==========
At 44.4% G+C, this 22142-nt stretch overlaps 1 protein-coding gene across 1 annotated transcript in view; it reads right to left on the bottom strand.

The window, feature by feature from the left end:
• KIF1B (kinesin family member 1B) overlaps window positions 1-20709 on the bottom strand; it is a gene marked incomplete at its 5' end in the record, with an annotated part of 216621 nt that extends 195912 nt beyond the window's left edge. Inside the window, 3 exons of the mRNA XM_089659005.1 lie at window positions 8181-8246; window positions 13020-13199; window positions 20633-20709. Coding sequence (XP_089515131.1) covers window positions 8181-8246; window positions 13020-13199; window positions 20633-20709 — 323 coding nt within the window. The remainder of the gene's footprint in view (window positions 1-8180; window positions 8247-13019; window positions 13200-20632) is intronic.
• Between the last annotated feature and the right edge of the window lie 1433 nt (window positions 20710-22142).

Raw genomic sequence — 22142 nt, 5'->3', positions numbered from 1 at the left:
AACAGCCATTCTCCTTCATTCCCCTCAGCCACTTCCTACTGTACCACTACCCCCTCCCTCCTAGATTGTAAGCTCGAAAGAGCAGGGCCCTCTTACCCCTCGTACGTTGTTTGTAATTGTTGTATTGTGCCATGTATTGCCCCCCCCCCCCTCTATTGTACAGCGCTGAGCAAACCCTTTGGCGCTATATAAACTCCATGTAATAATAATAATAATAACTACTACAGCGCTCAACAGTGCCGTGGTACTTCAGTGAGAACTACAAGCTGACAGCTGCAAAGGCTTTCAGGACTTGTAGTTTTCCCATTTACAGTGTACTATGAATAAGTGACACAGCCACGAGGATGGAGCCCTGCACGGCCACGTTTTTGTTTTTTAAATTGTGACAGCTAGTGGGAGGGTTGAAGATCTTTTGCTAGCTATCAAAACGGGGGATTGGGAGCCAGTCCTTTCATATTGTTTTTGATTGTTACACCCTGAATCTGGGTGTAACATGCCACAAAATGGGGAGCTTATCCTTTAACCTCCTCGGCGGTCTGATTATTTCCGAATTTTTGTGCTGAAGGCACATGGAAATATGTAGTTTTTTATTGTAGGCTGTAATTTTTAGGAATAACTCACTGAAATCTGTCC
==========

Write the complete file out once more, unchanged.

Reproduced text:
At 44.4% G+C, this 22142-nt stretch overlaps 1 protein-coding gene across 1 annotated transcript in view; it reads right to left on the bottom strand.

The window, feature by feature from the left end:
• KIF1B (kinesin family member 1B) overlaps window positions 1-20709 on the bottom strand; it is a gene marked incomplete at its 5' end in the record, with an annotated part of 216621 nt that extends 195912 nt beyond the window's left edge. Inside the window, 3 exons of the mRNA XM_089659005.1 lie at window positions 8181-8246; window positions 13020-13199; window positions 20633-20709. Coding sequence (XP_089515131.1) covers window positions 8181-8246; window positions 13020-13199; window positions 20633-20709 — 323 coding nt within the window. The remainder of the gene's footprint in view (window positions 1-8180; window positions 8247-13019; window positions 13200-20632) is intronic.
• Between the last annotated feature and the right edge of the window lie 1433 nt (window positions 20710-22142).

Raw genomic sequence — 22142 nt, 5'->3', positions numbered from 1 at the left:
AACAGCCATTCTCCTTCATTCCCCTCAGCCACTTCCTACTGTACCACTACCCCCTCCCTCCTAGATTGTAAGCTCGAAAGAGCAGGGCCCTCTTACCCCTCGTACGTTGTTTGTAATTGTTGTATTGTGCCATGTATTGCCCCCCCCCCCCTCTATTGTACAGCGCTGAGCAAACCCTTTGGCGCTATATAAACTCCATGTAATAATAATAATAATAACTACTACAGCGCTCAACAGTGCCGTGGTACTTCAGTGAGAACTACAAGCTGACAGCTGCAAAGGCTTTCAGGACTTGTAGTTTTCCCATTTACAGTGTACTATGAATAAGTGACACAGCCACGAGGATGGAGCCCTGCACGGCCACGTTTTTGTTTTTTAAATTGTGACAGCTAGTGGGAGGGTTGAAGATCTTTTGCTAGCTATCAAAACGGGGGATTGGGAGCCAGTCCTTTCATATTGTTTTTGATTGTTACACCCTGAATCTGGGTGTAACATGCCACAAAATGGGGAGCTTATCCTTTAACCTCCTCGGCGGTCTGATTATTTCCGAATTTTTGTGCTGAAGGCACATGGAAATATGTAGTTTTTTATTGTAGGCTGTAATTTTTAGGAATAACTCACTGAAATCTGTCC